... is what I should be reading, but I've procrastinated with a chess book. Shades of my checkered college career (which lasted long enough to qualify as such), but the temptation was embedded in one of the maths book's co-author's name, I.M.Gelfand -- the chess Gelfand (Boris) is an IGM (int'l grandmaster), BelaRussian-born, now residing in Israel (which is what the I. above stands for). So, calculation of variations instead. Well, not so much that, as I gave up serious study of chess long ago, not that it was ever that serious; rote memorization (e.g. of opening lines or endgame positions) is not my forté (odd that I'm thought a "detail guy" at work), but it had to be done to a certain extent to be competitive. My inclinations, anchored by some natural tactical skill, lean towards the pretty combination or sacrifice, the endgame study or chess problem. Chess as a spectator sport has the virtues that one can play along and that it need not happen in real time, and in fact expert commentary underpins both. (Then there's the game's rich history and other byways.) That's more or less what I expected in picking up a collection of IGM J.H.Donner's chess journalism, The King: Chess Pieces. Instead, I got an insider's ironic commentary on the state of chess up through the years when I was an active tourney player (when there were 100, not 1000, IGMs) and on the state of a strong chessplayer's mind that resonated on more than one level. Blunders outnumbered brilliancies, not only the the board (though even of a handful of studies included, the first one is cooked, i.e. incorrect) -- Donner's prognosis for how long it would take computer chess to be competent was off by a factor of 100 -- but such errors and provocations (contentions such as "Chess is and will always be a game of chance.") are redeemed by an inimitable style (per the above-linked review, just about as close as the Dutch can come to gonzo -- that reviewer also edited the print selection Heroic Tales: The Best of Chess Cafe 1996-2001). Replaying those years was how I was repaid, in part. But the real surprise was the literary dimension. It happens that Donner was friends with Harry Mulisch, and wrote a monograph on him (in Dutch: Mulisch, I Presume). And Mulisch returned the favor, after Donner's death, with a tribute to their friendship in the form of The Discovery of Heaven, his magnum opus: the character Onno Quist is recognizably modeled on Donner. (65 chapters, the 65th square: shades of Pale Fire! speaking of chess and literature.) What is it with the Dutch and chess, anyway? The smallest European country to sport a world champion, Euwe, who briefly took the title away from Alekhine (who had taken it from Cuba's Capablanca; Donner's Havana adventures also noteworthy btb) but, the last amateur, preferred to remain pedagogic. Donner's journalistic style also infected Hans Ree; Tim Krabbé maintains an excellent cabinet of curiosities (the Open Diary particularly) as well as writing thrillers (not my cuppa, but in light of Nabokovian problematics I may have to investigate); even in the annotation category, Jan Timman has exceeded all others in The Art of Chess Analysis, as well as editing New in Chess magazine (my subscription lapsed), which also published the Donner collection. Yet Donner spills much ink over the supposedly sorry state of Dutch chess and Dutch literature. It seemed that proceeding from Donner to Paul Valéry's Monsieur Teste would be natural. It turned out to be artificial. Not even up to the least of Pessoa's heteronyms. Quite a disappointment.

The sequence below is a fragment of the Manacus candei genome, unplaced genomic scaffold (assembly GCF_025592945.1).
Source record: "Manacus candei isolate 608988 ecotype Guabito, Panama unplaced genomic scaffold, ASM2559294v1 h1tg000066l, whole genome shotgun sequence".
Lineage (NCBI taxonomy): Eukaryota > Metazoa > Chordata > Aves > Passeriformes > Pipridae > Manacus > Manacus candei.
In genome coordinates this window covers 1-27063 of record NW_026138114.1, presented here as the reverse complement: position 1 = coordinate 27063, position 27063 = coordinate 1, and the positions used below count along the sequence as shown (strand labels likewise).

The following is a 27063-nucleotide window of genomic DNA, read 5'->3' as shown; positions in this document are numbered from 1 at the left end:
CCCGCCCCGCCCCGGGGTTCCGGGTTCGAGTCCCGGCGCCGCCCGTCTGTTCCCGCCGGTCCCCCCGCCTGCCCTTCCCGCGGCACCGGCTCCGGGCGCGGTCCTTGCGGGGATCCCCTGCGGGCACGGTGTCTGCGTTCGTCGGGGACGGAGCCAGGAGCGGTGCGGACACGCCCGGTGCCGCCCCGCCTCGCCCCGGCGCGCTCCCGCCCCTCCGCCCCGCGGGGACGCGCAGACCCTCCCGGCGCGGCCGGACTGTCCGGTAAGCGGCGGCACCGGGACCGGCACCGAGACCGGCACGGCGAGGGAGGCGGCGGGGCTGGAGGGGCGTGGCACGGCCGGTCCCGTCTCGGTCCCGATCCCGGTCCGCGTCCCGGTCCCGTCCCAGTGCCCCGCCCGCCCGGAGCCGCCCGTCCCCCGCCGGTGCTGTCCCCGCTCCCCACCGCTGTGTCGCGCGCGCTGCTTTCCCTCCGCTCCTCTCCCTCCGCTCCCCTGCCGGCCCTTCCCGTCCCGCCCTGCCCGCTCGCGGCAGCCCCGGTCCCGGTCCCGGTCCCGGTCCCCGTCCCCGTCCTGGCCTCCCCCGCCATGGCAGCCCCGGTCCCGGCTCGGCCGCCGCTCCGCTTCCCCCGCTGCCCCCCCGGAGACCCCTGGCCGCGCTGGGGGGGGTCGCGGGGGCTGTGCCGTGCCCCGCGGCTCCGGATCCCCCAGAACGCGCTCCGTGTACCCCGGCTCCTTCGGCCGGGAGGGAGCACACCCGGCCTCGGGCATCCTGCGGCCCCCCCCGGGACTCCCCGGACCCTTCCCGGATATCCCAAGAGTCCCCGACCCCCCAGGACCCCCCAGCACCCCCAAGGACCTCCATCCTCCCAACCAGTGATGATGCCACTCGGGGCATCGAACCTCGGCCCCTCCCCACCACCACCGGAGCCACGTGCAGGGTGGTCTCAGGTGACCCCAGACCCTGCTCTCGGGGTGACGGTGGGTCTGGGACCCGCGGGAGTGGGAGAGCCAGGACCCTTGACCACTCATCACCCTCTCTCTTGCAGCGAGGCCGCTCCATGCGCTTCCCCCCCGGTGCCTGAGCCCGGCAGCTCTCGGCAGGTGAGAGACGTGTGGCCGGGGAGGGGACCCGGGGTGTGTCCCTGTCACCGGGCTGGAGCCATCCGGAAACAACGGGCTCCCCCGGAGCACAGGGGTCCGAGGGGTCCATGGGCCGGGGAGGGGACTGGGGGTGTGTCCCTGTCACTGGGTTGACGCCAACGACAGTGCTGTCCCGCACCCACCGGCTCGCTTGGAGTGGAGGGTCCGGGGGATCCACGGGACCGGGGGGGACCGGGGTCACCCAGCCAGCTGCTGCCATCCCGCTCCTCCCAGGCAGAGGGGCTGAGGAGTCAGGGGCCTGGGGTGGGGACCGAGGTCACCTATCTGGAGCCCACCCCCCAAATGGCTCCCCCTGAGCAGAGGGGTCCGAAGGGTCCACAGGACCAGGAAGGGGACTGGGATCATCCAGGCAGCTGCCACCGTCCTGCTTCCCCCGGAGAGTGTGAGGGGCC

Keeping Up Appearances

Juan José Saer, The Witness: Testimony of an orphan whose passage as cabinboy to the New World culminates in ten years captivity by a cannibalistic tribe, told from the perspective of the elderly man who had since been returned to the Old World, no less out of place; based loosely on Francisco del Puerto (not on a retelling of the Columbus myth as some booksellers would have it, though a lunar eclipse does figure in to it in the end). As it happens, this was an ideal book to follow Fatelessness (perhaps as Rootlessness?), similarly structured but assessed from a distance, poetic rather than prosaic but still ruthlessly, though with greater ambiguity about what is given -- there's some sense of inversions of Conrad's Heart of Darkness, of Borges' mythical Tlönian language, of Roa Bastos (as in I the Other?). (And, as we await the day, Pynchon's GR seems pertinent as well.)